Mar 19, 2014

Weapons of Choice: Springfield Armory Range Officer

Soldier with M1 and M1911
One hundred and three years ago John M. Browning introduced a firearm that revolutionized handguns throughout the history of the world and was the standard firearm of the United States Armed Forces until recent history. The M1911 uses the same cartridge, the .45 caliber ACP (.45 ACP) that the Thompson machine gun (M1928) used, and that too is also produced today as a semi-automatic carbine. It continues to be produced in legendary numbers in different configurations with improvement on accuracy as time went on. The 9mm semi-automatic pistol has taken its place, first introduced by the Germans as a military caliber of choice, infamously used by Nazi military personnel in the 1930s and 1940s. The 9mm, like its bulkier adversary, the .45 ACP, was used in submachineguns like the MP38 and MP40, once again, used by the Nazi military personnel as a favored military assault weapon, used from 1938 to 1940. 

M1928 w/drum mag, top bolt handle
M1A1 w/side bolt handle
In 1942, the M1928 became standardized in US military and first issued in 1943, was the a new version of the Thompson called the M1A1 with improvements like moving the charging handle to the side instead of on top of the receiver and the Lyman flip-up rear sight was replaced with a fixed L sight. Improvements had been added to reinforce the M1928 stock, which the British had improvised with bolts or wood screws. With all those changes going on, the M1911 remained the standard, barely changed workhorse in semi-auto pistols.

Beretta Model 92
Today, the US military sidearm is the Beretta Model 92, 9mm double-action semi-auto that does not require that the hammer be locked back via safety because it can be fired just by pulling the trigger. Beretta, the Sig Sauer, or the popular Glock as sidearm weapons of personal defense. Indeed, a tighter grouping can be achieved more easily with a 9mm than the flying refrigerator round of the .45 ACP. Also, the 9mm has the ability to have a larger capacity with less overall weight.
M1911 field stripped
For those who never used an M1911 before, at least as a defense or conceal-carry weapon, having the trigger pulled back with safety on makes them nervous, thus they have turned to the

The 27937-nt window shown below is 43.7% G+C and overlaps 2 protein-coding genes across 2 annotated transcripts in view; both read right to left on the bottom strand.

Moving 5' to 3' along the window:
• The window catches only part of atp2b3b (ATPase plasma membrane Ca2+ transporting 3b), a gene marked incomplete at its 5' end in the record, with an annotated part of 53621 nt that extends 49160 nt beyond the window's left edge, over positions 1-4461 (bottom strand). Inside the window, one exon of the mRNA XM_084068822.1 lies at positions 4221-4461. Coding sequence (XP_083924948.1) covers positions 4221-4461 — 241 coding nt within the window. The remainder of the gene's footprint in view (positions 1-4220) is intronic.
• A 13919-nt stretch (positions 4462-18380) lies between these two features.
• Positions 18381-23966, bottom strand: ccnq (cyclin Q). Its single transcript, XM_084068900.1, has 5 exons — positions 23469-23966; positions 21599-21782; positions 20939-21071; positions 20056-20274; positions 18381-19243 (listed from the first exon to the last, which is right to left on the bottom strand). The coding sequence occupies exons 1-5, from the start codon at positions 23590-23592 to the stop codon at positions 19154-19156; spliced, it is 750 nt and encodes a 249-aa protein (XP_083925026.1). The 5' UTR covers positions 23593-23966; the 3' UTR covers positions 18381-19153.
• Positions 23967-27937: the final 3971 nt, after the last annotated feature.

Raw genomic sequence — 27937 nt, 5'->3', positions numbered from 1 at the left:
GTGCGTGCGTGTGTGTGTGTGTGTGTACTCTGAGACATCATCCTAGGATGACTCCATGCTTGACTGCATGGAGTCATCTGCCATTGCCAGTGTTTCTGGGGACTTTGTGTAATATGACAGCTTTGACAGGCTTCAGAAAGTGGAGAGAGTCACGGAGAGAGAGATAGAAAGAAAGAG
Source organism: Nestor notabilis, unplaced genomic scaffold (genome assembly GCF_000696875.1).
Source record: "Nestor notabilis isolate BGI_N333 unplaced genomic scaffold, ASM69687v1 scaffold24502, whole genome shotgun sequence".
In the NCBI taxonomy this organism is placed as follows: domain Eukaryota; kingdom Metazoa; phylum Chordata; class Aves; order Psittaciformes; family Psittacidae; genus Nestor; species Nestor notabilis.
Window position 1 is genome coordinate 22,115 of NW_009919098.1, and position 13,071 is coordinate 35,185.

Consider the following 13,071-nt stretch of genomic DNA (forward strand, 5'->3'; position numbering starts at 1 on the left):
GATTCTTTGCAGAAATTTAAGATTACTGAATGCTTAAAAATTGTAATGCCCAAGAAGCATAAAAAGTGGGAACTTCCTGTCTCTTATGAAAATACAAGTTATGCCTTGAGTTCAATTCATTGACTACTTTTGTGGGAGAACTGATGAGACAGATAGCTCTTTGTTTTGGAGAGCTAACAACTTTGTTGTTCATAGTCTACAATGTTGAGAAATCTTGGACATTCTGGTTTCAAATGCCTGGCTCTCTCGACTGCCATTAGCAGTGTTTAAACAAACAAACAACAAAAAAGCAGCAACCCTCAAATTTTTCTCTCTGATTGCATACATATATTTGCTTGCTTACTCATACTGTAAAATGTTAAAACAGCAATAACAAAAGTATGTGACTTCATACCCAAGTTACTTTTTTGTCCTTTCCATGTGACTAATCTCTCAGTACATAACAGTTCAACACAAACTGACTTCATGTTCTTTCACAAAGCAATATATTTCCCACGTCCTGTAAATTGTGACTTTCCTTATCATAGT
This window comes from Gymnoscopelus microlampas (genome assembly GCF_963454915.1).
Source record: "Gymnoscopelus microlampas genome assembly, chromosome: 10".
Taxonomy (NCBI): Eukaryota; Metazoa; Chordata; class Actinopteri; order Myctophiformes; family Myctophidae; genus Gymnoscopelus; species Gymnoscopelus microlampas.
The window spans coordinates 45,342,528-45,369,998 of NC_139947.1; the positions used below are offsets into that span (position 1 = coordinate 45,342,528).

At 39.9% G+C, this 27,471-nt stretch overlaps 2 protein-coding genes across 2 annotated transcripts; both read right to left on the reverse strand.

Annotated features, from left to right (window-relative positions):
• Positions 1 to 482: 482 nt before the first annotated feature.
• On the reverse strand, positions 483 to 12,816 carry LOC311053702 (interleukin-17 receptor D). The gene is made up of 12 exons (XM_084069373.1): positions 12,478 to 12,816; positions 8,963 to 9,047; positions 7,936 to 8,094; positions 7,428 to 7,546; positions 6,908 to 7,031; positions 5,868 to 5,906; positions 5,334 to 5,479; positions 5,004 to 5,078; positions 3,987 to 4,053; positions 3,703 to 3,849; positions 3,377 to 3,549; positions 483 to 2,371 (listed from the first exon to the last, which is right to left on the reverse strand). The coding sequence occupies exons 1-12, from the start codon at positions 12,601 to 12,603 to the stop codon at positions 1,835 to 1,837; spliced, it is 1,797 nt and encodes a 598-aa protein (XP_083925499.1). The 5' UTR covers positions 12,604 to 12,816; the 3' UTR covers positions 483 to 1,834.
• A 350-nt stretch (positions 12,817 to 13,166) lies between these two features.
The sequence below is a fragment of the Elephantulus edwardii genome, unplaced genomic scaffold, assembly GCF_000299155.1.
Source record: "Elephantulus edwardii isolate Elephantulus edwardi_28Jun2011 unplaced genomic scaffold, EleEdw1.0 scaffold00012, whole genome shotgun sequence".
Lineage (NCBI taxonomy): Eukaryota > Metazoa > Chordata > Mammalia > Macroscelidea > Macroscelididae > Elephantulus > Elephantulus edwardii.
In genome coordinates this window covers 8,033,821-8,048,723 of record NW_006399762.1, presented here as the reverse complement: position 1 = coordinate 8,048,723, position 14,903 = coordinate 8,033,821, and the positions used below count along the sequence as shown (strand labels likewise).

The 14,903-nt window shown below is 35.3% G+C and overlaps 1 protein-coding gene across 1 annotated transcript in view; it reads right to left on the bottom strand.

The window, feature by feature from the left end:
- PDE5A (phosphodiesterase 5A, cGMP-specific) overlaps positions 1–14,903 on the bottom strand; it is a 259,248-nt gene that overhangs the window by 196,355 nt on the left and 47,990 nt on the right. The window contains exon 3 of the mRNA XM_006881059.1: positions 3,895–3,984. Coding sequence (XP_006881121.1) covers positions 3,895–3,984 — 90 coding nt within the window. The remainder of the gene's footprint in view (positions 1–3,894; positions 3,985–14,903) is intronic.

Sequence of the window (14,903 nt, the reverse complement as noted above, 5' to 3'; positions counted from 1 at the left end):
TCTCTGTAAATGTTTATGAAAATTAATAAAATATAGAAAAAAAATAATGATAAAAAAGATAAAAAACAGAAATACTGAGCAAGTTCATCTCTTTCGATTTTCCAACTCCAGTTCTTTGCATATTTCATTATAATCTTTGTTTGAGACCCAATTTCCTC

Springfield Armory has been producing firearms for the US military since 1977 until it closed its doors in 1968. While the original factory site is now the Springfield Armory National Historic Site, the Springfield Technical Community College still operates on the 35 acres there, continuing the legacy of technological innovation.
In 1974, the name of the Springfield Armory as a manufacturing entity for firearms was purchased and licensed to Robert Reese, who formed the Springfield Armory, Inc., a company that manufactures semi-automatic versions of the M14 rifle and still makes M1911 pistols. It has expanded since then to offer firearms that are modern sporting bolt-action rifles as well as those historical weapons aforementioned. Indeed, a modified M14 was used by US Army snipers until recent technological advancement replaced it – the M25. This is not to be confused or considered the replacement for the M24 Sniper Weapon System, which is a military version of the Remington 700 rifle.
In 1985, Springfield Armory, Inc., released the 1911-A1, copies of early 1911 firearms were produced that led to the Range Officer, RO for short, in 2010. The quality is impressive.
It has a 5-inch stainless steel match grade barrel, fully adjustable target trigger with traditional beavertail grip safety (another reason it is safe with hammer back in holster) with a lowered and flared ejection port, which prevents jams.
Range Officer Package
When purchased it comes with a blue hard carrying-travel case, an extra magazine (7 rounds), a double magazine Kydex pouch and holster. At less than $1,000, this pistol has features that more expensive firearms has, and to make it more affordable for ammunition, Springfield has offered the RO in 9mm Luger – the choice round for competition shooters. In addition, the magazine capacity is greater in the 9mm model – with less recoil, but still effective for personal defense and having the great feel of an M1911. Grouping is tight when using 9mm ammo shooting at a 10-yard target. You will be a health competitor in shooting matches right out of the box.
The trigger is adjustable with an Allen wrench and the magazines are made of stainless steel, not cheap gun metal with the proper holes.
For those who like 1911s, this might be the choice for you.
Shooting instructor and competitive shooter, Dick January 27, 2014, Gun Digest.
Jones wrote an article about this pistol in more detail –

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